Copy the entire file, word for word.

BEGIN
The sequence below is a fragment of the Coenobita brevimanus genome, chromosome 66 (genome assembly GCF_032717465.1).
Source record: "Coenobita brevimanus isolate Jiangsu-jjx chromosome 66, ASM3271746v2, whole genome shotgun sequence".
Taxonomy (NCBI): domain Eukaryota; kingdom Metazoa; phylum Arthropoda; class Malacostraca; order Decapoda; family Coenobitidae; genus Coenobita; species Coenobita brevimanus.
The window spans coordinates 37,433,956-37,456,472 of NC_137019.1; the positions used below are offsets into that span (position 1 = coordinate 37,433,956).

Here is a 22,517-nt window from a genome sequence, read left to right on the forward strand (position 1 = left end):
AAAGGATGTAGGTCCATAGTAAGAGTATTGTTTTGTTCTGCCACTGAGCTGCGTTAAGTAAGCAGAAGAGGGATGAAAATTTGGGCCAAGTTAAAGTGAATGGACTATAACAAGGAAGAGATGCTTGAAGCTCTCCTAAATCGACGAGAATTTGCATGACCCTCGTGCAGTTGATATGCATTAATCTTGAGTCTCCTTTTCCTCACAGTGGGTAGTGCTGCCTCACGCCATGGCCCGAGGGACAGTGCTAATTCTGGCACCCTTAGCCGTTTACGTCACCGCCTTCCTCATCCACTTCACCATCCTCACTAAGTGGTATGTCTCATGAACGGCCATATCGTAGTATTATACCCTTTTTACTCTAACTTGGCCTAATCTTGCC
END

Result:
The sequence below is a fragment of the Coenobita brevimanus genome, chromosome 66 (genome assembly GCF_032717465.1).
Source record: "Coenobita brevimanus isolate Jiangsu-jjx chromosome 66, ASM3271746v2, whole genome shotgun sequence".
Taxonomy (NCBI): domain Eukaryota; kingdom Metazoa; phylum Arthropoda; class Malacostraca; order Decapoda; family Coenobitidae; genus Coenobita; species Coenobita brevimanus.
The window spans coordinates 37,433,956-37,456,472 of NC_137019.1; the positions used below are offsets into that span (position 1 = coordinate 37,433,956).

Here is a 22,517-nt window from a genome sequence, read left to right on the forward strand (position 1 = left end):
AAAGGATGTAGGTCCATAGTAAGAGTATTGTTTTGTTCTGCCACTGAGCTGCGTTAAGTAAGCAGAAGAGGGATGAAAATTTGGGCCAAGTTAAAGTGAATGGACTATAACAAGGAAGAGATGCTTGAAGCTCTCCTAAATCGACGAGAATTTGCATGACCCTCGTGCAGTTGATATGCATTAATCTTGAGTCTCCTTTTCCTCACAGTGGGTAGTGCTGCCTCACGCCATGGCCCGAGGGACAGTGCTAATTCTGGCACCCTTAGCCGTTTACGTCACCGCCTTCCTCATCCACTTCACCATCCTCACTAAGTGGTATGTCTCATGAACGGCCATATCGTAGTATTATACCCTTTTTACTCTAACTTGGCCTAATCTTGCC